The UN Human Rights Committee has recognised extraterritorial obligations under the International Covenant on Civil and Political Rights. On 31 October 2012, in its Concluding Observations on Germany's sixth periodic review under the ICCPR, the UN Human Rights Committee expressed concern regarding steps taken by Germany to protect against the human rights impacts of German companies operating abroad. Importantly, it stated:
The State party is encouraged to set out clearly the expectation that all business enterprises domiciled in its territory and/or its jurisdiction respect human rights standards in accordance with the Covenant throughout their operations. It is also encouraged to take appropriate measures to strengthen the remedies provided to protect people who have been victims of activities of such business enterprises operating abroad.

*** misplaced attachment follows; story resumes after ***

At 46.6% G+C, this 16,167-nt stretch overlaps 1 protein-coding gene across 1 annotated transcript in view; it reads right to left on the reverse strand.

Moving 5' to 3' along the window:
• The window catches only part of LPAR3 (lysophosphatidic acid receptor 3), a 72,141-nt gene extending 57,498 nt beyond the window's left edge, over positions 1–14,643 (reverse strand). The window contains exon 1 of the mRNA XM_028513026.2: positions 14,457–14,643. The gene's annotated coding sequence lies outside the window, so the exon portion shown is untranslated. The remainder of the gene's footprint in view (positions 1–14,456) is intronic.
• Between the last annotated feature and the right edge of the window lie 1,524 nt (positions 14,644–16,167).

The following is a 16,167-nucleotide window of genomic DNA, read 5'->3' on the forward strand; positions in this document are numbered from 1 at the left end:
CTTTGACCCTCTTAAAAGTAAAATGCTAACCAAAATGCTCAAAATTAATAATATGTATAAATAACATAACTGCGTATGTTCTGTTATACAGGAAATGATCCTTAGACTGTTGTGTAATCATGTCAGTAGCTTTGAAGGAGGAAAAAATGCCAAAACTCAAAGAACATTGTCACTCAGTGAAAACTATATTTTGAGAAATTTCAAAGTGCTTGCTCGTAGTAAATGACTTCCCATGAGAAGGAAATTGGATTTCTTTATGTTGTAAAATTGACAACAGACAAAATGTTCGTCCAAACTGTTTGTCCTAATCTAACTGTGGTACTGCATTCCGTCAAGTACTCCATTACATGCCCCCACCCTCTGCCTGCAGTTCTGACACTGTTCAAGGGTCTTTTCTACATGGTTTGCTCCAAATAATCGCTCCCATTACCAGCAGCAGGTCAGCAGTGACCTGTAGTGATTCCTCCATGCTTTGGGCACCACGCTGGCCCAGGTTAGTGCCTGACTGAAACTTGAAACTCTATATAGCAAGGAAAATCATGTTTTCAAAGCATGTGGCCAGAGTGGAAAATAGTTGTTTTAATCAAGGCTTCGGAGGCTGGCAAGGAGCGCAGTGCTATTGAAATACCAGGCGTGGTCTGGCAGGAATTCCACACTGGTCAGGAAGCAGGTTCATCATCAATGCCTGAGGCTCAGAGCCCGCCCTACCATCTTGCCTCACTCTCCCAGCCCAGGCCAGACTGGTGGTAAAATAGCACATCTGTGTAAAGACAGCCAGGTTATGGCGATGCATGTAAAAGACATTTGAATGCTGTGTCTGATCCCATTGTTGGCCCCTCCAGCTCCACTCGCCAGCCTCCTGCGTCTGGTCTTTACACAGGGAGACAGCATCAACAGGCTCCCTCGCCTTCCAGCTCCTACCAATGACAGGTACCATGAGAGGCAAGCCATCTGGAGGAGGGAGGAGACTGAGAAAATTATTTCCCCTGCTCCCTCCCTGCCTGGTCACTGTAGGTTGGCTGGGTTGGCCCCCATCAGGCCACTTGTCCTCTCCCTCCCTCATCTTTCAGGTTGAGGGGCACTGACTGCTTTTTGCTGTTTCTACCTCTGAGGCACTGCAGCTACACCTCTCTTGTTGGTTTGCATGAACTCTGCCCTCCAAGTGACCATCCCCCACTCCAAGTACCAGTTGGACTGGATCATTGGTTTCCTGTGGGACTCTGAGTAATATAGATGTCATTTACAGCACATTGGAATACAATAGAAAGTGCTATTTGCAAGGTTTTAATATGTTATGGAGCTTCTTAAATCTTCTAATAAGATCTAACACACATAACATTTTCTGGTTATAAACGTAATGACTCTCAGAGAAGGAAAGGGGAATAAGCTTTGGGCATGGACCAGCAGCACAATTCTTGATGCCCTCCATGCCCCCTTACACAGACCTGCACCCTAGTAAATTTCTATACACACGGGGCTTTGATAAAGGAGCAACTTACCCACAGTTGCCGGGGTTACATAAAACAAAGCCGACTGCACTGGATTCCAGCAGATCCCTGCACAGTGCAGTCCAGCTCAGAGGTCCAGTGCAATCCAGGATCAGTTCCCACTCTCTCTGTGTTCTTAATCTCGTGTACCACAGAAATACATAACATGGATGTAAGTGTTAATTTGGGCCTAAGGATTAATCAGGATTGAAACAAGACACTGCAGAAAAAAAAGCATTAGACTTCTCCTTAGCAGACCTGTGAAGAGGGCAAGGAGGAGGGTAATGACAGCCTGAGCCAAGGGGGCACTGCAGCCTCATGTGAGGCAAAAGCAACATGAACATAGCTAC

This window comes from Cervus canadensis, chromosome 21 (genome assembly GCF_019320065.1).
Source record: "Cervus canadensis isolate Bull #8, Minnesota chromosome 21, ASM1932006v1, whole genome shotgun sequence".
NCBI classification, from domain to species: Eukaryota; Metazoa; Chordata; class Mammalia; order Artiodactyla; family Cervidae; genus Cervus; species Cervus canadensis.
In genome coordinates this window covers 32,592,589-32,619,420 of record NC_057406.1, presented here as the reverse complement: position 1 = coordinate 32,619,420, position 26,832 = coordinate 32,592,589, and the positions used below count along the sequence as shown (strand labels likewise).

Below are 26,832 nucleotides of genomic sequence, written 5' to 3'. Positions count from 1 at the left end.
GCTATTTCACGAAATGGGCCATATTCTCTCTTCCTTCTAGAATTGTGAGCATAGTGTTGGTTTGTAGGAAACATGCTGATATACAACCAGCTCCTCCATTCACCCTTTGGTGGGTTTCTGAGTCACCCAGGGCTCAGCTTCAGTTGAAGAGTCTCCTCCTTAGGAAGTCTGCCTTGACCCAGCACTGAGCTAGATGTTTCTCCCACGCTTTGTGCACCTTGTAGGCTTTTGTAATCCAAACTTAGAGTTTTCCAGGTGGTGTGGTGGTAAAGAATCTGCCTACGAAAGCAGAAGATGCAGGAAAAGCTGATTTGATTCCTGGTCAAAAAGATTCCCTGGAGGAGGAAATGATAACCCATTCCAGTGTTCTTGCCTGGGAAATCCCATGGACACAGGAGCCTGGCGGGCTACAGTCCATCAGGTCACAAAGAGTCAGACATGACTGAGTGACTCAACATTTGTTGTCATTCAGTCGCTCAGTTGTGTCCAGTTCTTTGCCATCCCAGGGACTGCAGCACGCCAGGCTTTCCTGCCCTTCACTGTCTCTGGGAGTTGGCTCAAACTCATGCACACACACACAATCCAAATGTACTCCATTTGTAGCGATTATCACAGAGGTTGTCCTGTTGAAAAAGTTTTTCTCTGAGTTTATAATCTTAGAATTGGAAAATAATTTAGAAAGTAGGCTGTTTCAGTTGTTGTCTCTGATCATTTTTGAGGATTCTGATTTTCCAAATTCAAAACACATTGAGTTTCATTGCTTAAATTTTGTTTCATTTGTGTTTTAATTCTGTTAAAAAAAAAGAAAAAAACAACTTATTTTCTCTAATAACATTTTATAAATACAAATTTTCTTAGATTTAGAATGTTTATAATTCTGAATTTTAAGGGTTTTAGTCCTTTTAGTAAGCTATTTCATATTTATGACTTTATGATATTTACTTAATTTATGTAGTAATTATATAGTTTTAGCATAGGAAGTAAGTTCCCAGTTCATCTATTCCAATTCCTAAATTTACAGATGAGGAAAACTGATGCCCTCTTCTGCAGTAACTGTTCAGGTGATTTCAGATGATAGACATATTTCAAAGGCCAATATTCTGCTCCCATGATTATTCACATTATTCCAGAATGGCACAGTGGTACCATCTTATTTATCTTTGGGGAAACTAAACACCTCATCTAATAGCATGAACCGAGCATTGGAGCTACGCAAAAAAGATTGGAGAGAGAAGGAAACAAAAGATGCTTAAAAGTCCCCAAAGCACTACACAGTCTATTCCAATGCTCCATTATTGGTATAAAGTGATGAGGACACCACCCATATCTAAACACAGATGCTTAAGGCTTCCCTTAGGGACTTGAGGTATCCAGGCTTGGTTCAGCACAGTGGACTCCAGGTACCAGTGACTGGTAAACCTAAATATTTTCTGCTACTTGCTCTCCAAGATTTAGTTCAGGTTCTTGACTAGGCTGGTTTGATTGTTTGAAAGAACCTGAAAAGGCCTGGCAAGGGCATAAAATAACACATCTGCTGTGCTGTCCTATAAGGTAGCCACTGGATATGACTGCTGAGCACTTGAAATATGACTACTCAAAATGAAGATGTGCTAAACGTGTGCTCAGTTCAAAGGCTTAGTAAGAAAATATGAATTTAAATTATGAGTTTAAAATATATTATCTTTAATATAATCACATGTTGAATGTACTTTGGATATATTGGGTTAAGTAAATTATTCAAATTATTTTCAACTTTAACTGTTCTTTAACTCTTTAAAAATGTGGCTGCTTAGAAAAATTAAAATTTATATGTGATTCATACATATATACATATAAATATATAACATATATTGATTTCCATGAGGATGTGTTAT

The UN Human Rights Committee's observations follow its request that Germany comment on allegations that families forcibly evicted at gunpoint from their homes and lands in the Mubedne District of Uganda, to make way for a coffee plantation owned by a subsidiary of German company Neumann Kaffee Gruppe Hamburg, continue to live in extreme poverty. These allegations have also been the subject of an investigation by the German National Contact Point for the OECD Guidelines for Multinational Enterprises.
This clear recognition by the UN Human Rights Committee that States have extraterritorial obligations under the ICCPR with respect to business' human rights impacts reinforces the global authoritative standard articulated in the UN Guiding Principles on Business and Human Rights.
Catie Shavin is a lawyer at Allens.